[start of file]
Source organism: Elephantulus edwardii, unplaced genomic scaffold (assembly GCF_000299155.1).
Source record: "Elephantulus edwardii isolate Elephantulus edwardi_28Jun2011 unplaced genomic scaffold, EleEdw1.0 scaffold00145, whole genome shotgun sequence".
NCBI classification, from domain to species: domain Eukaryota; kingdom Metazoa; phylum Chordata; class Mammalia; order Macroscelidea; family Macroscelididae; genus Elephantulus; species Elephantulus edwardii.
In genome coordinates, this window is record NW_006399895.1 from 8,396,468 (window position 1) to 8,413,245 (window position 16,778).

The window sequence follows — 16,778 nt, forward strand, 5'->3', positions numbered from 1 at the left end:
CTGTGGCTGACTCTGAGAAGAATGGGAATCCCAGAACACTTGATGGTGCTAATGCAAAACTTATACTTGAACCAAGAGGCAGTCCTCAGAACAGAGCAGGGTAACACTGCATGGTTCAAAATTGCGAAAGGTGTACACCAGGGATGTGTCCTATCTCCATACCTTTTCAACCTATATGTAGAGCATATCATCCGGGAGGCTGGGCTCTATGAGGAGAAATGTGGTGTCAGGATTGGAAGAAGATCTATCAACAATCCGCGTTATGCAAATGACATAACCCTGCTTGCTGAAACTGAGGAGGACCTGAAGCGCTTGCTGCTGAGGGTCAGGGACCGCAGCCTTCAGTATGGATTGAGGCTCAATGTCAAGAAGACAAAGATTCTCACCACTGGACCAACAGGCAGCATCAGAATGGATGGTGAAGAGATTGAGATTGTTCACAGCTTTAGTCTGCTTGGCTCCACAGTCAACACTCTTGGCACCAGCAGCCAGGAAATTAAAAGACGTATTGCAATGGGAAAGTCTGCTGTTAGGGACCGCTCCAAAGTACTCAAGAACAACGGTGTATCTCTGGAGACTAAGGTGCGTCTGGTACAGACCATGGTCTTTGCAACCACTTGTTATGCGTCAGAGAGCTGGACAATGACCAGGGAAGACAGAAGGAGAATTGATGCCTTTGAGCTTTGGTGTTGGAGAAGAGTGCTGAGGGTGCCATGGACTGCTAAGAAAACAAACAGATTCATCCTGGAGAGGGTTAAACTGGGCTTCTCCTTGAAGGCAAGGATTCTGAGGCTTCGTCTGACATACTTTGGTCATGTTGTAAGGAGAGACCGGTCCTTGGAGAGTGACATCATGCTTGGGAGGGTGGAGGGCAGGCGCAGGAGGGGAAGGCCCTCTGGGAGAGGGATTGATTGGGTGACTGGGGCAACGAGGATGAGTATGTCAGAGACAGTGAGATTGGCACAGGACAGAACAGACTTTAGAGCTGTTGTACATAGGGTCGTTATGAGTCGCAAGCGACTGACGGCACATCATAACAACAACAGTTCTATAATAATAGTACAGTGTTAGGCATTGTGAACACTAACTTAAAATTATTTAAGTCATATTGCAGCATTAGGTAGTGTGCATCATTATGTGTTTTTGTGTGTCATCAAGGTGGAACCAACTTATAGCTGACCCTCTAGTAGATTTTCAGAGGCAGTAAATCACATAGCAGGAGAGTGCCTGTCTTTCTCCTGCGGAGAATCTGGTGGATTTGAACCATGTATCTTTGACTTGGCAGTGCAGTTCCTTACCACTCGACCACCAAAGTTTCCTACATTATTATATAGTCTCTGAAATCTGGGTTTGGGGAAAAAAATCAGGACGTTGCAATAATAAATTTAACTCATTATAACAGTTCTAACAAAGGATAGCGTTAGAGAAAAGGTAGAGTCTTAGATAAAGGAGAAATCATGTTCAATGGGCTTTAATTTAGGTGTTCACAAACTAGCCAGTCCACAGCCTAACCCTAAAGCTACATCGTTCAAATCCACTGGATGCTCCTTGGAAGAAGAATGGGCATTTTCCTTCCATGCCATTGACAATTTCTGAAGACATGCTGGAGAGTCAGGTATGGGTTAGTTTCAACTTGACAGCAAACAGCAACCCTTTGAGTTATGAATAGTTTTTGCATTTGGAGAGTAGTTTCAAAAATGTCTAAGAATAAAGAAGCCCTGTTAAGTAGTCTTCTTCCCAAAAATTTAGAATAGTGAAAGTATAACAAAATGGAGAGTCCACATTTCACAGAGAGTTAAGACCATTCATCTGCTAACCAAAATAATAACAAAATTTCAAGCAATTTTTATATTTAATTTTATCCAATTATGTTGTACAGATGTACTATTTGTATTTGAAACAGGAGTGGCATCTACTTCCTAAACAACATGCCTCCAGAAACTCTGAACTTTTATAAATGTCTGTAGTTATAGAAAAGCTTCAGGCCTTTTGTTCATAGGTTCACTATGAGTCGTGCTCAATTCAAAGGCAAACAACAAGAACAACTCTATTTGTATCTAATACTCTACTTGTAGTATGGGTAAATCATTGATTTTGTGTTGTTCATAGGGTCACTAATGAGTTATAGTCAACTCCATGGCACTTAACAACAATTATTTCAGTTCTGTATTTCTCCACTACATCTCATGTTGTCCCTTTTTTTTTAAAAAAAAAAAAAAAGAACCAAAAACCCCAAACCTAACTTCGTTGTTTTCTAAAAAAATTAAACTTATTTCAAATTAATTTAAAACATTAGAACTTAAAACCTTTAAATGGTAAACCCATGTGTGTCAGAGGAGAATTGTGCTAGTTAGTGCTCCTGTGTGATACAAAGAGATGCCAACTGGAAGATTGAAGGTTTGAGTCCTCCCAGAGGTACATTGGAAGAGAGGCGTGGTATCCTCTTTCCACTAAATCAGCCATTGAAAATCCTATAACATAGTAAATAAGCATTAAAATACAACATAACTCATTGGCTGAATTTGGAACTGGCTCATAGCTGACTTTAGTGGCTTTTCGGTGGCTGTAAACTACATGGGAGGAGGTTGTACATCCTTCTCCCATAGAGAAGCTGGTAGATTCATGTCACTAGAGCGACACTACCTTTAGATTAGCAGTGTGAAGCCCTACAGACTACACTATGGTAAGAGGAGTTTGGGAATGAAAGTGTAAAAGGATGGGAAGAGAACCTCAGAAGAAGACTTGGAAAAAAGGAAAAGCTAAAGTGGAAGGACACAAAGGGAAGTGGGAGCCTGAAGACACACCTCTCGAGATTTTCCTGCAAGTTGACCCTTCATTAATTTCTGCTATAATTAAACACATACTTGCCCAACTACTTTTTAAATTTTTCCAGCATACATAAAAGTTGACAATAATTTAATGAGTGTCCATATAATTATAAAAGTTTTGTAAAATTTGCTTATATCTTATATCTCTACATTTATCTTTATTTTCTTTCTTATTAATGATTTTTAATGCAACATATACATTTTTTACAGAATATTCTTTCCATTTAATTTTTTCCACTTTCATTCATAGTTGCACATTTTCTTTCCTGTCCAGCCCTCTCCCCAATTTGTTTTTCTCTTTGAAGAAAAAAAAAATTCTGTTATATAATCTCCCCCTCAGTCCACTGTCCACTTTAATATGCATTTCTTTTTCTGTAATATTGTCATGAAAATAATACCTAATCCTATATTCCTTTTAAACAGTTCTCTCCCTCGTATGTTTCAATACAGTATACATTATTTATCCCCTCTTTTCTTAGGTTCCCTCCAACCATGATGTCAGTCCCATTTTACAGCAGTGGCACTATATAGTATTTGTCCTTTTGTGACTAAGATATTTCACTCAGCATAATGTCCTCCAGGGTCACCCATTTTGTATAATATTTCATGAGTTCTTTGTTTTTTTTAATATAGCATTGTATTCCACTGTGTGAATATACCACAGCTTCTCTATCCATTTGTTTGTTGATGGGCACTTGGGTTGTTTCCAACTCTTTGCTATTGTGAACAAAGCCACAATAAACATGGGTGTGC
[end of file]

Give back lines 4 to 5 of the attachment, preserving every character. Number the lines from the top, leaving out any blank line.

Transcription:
In genome coordinates, this window is record NW_006399895.1 from 8,396,468 (window position 1) to 8,413,245 (window position 16,778).

The window sequence follows — 16,778 nt, forward strand, 5'->3', positions numbered from 1 at the left end: